Laboratory investigations into the amphibian chytrid fungus, Batrachochytrium dendrobatidis (Bd), have accelerated recently, given the pathogen's role in causing the global decline and extinction of amphibians. Studies in which host animals were exposed to Bd have largely assumed that lab-maintained pathogen cultures retained the infective and pathogenic properties of wild isolates. Attenuated pathogenicity is common in artificially maintained cultures of other pathogenic fungi, but to date, it is unknown whether, and to what degree, Bd might change in culture. We compared zoospore production over time in two samples of a single Bd isolate having different passage histories: one maintained in artificial media for more than six years (JEL427-P39), and one recently thawed from cryopreserved stock (JEL427-P9). In a common garden experiment, we then exposed two different amphibian species, Eleutherodactylus coqui and Atelopus zeteki, to both cultures to test whether Bd attenuates in pathogenicity with in vitro passages. The culture with the shorter passage history, JEL427-P9, had significantly greater zoospore densities over time compared to JEL427-P39. This difference in zoospore production was associated with a difference in pathogenicity for a susceptible amphibian species, indicating that fecundity may be an important virulence factor for Bd. In the 130-day experiment, Atelopus zeteki frogs exposed to the JEL427-P9 culture experienced higher average infection intensity and 100% mortality, compared with 60% mortality for frogs exposed to JEL427-P39. This effect was not observed with Eleutherodactylus coqui, which was able to clear infection. We hypothesize that the differences in phenotypic performance observed with Atelopus zeteki are rooted in changes of the Bd genome. Future investigations enabled by this study will focus on the underlying mechanisms of Bd pathogenicity.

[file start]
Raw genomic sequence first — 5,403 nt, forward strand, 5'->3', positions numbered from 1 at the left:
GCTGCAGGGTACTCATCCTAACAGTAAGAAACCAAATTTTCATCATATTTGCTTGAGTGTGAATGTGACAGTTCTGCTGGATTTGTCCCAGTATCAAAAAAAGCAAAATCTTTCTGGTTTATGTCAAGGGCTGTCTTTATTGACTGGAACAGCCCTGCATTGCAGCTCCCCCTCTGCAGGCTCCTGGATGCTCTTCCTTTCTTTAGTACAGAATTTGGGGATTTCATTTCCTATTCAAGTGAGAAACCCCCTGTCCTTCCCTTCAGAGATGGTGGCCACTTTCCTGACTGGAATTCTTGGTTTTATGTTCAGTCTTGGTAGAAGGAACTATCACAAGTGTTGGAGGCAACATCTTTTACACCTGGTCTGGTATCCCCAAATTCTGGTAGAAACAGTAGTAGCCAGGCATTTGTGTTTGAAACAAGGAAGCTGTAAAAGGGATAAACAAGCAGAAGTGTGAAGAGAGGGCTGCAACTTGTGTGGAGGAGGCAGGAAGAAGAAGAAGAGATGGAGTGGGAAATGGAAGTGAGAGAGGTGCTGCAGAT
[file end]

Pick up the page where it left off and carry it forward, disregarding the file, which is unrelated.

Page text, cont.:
Show MeSH
Related in: MedlinePlus